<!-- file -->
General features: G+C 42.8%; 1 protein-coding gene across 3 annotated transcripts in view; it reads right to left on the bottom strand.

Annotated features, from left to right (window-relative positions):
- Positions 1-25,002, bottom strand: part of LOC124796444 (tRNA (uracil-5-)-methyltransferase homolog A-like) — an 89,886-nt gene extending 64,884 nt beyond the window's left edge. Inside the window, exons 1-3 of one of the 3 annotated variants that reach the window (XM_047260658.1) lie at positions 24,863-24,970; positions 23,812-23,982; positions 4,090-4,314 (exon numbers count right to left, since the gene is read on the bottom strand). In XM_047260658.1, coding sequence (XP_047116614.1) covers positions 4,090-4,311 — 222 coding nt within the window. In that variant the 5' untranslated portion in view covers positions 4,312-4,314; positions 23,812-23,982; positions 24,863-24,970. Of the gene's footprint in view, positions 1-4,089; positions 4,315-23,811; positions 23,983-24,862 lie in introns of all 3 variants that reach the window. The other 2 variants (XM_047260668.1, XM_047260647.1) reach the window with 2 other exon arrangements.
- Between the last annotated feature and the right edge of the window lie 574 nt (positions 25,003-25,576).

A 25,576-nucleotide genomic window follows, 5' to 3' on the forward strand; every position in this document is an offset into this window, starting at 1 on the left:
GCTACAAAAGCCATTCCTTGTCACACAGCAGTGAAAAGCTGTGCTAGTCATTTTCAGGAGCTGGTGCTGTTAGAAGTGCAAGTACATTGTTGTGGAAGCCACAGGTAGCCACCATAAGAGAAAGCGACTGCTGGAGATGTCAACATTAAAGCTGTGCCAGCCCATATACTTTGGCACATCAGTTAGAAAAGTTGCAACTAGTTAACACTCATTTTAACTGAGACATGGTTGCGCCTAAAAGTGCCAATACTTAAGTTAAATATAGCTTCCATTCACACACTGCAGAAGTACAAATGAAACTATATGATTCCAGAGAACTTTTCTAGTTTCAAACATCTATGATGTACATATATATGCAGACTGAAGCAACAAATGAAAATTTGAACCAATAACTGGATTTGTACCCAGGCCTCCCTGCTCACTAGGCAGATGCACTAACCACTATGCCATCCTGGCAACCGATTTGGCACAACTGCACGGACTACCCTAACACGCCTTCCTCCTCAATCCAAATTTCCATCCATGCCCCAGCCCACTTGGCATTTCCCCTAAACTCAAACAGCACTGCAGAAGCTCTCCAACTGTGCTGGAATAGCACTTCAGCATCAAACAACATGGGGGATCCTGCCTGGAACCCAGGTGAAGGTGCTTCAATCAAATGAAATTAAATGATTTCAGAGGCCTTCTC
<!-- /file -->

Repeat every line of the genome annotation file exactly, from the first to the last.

General features: G+C 42.8%; 1 protein-coding gene across 3 annotated transcripts in view; it reads right to left on the bottom strand.

Annotated features, from left to right (window-relative positions):
- Positions 1-25,002, bottom strand: part of LOC124796444 (tRNA (uracil-5-)-methyltransferase homolog A-like) — an 89,886-nt gene extending 64,884 nt beyond the window's left edge. Inside the window, exons 1-3 of one of the 3 annotated variants that reach the window (XM_047260658.1) lie at positions 24,863-24,970; positions 23,812-23,982; positions 4,090-4,314 (exon numbers count right to left, since the gene is read on the bottom strand). In XM_047260658.1, coding sequence (XP_047116614.1) covers positions 4,090-4,311 — 222 coding nt within the window. In that variant the 5' untranslated portion in view covers positions 4,312-4,314; positions 23,812-23,982; positions 24,863-24,970. Of the gene's footprint in view, positions 1-4,089; positions 4,315-23,811; positions 23,983-24,862 lie in introns of all 3 variants that reach the window. The other 2 variants (XM_047260668.1, XM_047260647.1) reach the window with 2 other exon arrangements.
- Between the last annotated feature and the right edge of the window lie 574 nt (positions 25,003-25,576).

A 25,576-nucleotide genomic window follows, 5' to 3' on the forward strand; every position in this document is an offset into this window, starting at 1 on the left:
GCTACAAAAGCCATTCCTTGTCACACAGCAGTGAAAAGCTGTGCTAGTCATTTTCAGGAGCTGGTGCTGTTAGAAGTGCAAGTACATTGTTGTGGAAGCCACAGGTAGCCACCATAAGAGAAAGCGACTGCTGGAGATGTCAACATTAAAGCTGTGCCAGCCCATATACTTTGGCACATCAGTTAGAAAAGTTGCAACTAGTTAACACTCATTTTAACTGAGACATGGTTGCGCCTAAAAGTGCCAATACTTAAGTTAAATATAGCTTCCATTCACACACTGCAGAAGTACAAATGAAACTATATGATTCCAGAGAACTTTTCTAGTTTCAAACATCTATGATGTACATATATATGCAGACTGAAGCAACAAATGAAAATTTGAACCAATAACTGGATTTGTACCCAGGCCTCCCTGCTCACTAGGCAGATGCACTAACCACTATGCCATCCTGGCAACCGATTTGGCACAACTGCACGGACTACCCTAACACGCCTTCCTCCTCAATCCAAATTTCCATCCATGCCCCAGCCCACTTGGCATTTCCCCTAAACTCAAACAGCACTGCAGAAGCTCTCCAACTGTGCTGGAATAGCACTTCAGCATCAAACAACATGGGGGATCCTGCCTGGAACCCAGGTGAAGGTGCTTCAATCAAATGAAATTAAATGATTTCAGAGGCCTTCTC